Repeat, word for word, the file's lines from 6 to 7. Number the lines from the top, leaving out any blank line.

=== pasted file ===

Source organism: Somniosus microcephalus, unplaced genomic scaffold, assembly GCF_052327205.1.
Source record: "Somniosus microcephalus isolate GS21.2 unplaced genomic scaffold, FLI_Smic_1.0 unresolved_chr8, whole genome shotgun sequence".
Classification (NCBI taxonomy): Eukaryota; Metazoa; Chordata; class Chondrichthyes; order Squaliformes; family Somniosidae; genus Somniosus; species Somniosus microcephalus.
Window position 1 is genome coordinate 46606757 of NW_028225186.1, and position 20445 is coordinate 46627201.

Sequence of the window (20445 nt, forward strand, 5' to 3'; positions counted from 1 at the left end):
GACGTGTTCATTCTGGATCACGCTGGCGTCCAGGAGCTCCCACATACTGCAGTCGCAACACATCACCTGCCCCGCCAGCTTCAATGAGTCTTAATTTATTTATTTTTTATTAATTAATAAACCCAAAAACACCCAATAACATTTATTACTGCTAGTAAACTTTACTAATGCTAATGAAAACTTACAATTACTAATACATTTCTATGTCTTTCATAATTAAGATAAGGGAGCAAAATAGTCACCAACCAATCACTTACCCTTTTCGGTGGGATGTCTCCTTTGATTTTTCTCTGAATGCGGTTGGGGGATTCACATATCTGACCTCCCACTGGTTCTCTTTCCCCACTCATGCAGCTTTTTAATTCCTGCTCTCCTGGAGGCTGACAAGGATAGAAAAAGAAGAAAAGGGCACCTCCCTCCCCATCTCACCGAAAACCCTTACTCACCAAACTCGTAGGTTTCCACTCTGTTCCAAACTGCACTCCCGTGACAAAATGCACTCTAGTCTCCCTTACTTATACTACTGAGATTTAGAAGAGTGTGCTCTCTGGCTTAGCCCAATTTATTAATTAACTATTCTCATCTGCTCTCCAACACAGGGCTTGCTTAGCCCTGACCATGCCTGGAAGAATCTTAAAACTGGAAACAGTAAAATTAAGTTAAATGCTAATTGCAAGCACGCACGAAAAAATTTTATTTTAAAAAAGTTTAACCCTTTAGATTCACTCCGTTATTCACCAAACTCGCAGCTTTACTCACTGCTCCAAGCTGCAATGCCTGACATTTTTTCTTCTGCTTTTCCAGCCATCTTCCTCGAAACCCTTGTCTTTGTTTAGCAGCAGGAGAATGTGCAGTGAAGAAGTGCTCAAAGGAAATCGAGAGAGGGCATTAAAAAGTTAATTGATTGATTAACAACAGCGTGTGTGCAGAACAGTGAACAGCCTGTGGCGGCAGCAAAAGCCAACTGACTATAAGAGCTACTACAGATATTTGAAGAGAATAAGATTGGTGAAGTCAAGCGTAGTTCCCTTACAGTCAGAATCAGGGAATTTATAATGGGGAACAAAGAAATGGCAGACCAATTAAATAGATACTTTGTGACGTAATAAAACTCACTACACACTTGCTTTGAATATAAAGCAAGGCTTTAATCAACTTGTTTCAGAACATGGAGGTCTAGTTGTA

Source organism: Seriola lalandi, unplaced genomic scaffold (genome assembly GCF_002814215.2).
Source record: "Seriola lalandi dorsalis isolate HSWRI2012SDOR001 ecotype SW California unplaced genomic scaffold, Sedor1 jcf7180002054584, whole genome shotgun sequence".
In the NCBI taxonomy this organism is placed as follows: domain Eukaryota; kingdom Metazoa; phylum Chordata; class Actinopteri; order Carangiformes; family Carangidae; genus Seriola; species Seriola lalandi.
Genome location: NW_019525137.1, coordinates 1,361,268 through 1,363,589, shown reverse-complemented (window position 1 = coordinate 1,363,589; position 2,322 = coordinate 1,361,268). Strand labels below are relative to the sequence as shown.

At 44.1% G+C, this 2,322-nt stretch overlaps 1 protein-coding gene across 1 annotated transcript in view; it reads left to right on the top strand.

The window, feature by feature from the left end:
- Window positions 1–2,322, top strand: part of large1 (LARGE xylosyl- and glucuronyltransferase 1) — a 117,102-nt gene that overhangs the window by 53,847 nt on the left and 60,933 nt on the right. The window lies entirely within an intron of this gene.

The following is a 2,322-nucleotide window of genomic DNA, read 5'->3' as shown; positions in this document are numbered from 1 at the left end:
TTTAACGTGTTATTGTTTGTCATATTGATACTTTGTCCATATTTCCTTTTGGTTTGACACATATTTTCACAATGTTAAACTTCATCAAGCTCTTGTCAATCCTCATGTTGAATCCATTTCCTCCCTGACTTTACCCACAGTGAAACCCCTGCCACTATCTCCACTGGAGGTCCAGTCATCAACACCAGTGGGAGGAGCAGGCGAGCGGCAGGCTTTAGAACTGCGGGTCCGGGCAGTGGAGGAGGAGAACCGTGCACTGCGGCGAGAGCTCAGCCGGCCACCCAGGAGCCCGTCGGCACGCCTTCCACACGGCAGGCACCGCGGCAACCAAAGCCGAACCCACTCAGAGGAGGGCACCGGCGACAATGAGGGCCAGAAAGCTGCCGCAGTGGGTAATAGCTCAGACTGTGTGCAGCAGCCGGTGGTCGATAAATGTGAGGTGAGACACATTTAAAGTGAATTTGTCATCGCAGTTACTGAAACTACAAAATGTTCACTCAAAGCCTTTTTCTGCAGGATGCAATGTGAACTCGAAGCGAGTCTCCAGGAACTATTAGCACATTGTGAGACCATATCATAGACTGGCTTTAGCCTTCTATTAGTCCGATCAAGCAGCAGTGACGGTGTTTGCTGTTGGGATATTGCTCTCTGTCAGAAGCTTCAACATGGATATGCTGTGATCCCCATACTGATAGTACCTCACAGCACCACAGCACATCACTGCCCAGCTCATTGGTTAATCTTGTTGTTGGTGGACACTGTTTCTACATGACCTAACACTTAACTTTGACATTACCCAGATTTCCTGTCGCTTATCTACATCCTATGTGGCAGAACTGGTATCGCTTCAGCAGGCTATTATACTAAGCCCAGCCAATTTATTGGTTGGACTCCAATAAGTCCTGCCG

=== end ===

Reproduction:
GACGTGTTCATTCTGGATCACGCTGGCGTCCAGGAGCTCCCACATACTGCAGTCGCAACACATCACCTGCCCCGCCAGCTTCAATGAGTCTTAATTTATTTATTTTTTATTAATTAATAAACCCAAAAACACCCAATAACATTTATTACTGCTAGTAAACTTTACTAATGCTAATGAAAACTTACAATTACTAATACATTTCTATGTCTTTCATAATTAAGATAAGGGAGCAAAATAGTCACCAACCAATCACTTACCCTTTTCGGTGGGATGTCTCCTTTGATTTTTCTCTGAATGCGGTTGGGGGATTCACATATCTGACCTCCCACTGGTTCTCTTTCCCCACTCATGCAGCTTTTTAATTCCTGCTCTCCTGGAGGCTGACAAGGATAGAAAAAGAAGAAAAGGGCACCTCCCTCCCCATCTCACCGAAAACCCTTACTCACCAAACTCGTAGGTTTCCACTCTGTTCCAAACTGCACTCCCGTGACAAAATGCACTCTAGTCTCCCTTACTTATACTACTGAGATTTAGAAGAGTGTGCTCTCTGGCTTAGCCCAATTTATTAATTAACTATTCTCATCTGCTCTCCAACACAGGGCTTGCTTAGCCCTGACCATGCCTGGAAGAATCTTAAAACTGGAAACAGTAAAATTAAGTTAAATGCTAATTGCAAGCACGCACGAAAAAATTTTATTTTAAAAAAGTTTAACCCTTTAGATTCACTCCGTTATTCACCAAACTCGCAGCTTTACTCACTGCTCCAAGCTGCAATGCCTGACATTTTTTCTTCTGCTTTTCCAGCCATCTTCCTCGAAACCCTTGTCTTTGTTTAGCAGCAGGAGAATGTGCAGTGAAGAAGTGCTCAAAGGAAATCGAGAGAGGGCATTAAAAAGTTAATTGATTGATTAACAACAGCGTGTGTGCAGAACAGTGAACAGCCTGTGGCGGCAGCAAAAGCCAACTGACTATAAGAGCTACTACAGATATTTGAAGAGAATAAGATTGGTGAAGTCAAGCGTAGTTCCCTTACAGTCAGAATCAGGGAATTTATAATGGGGAACAAAGAAATGGCAGACCAATTAAATAGATACTTTGTGACGTAATAAAACTCACTACACACTTGCTTTGAATATAAAGCAAGGCTTTAATCAACTTGTTTCAGAACATGGAGGTCTAGTTGTA

Source organism: Seriola lalandi, unplaced genomic scaffold (genome assembly GCF_002814215.2).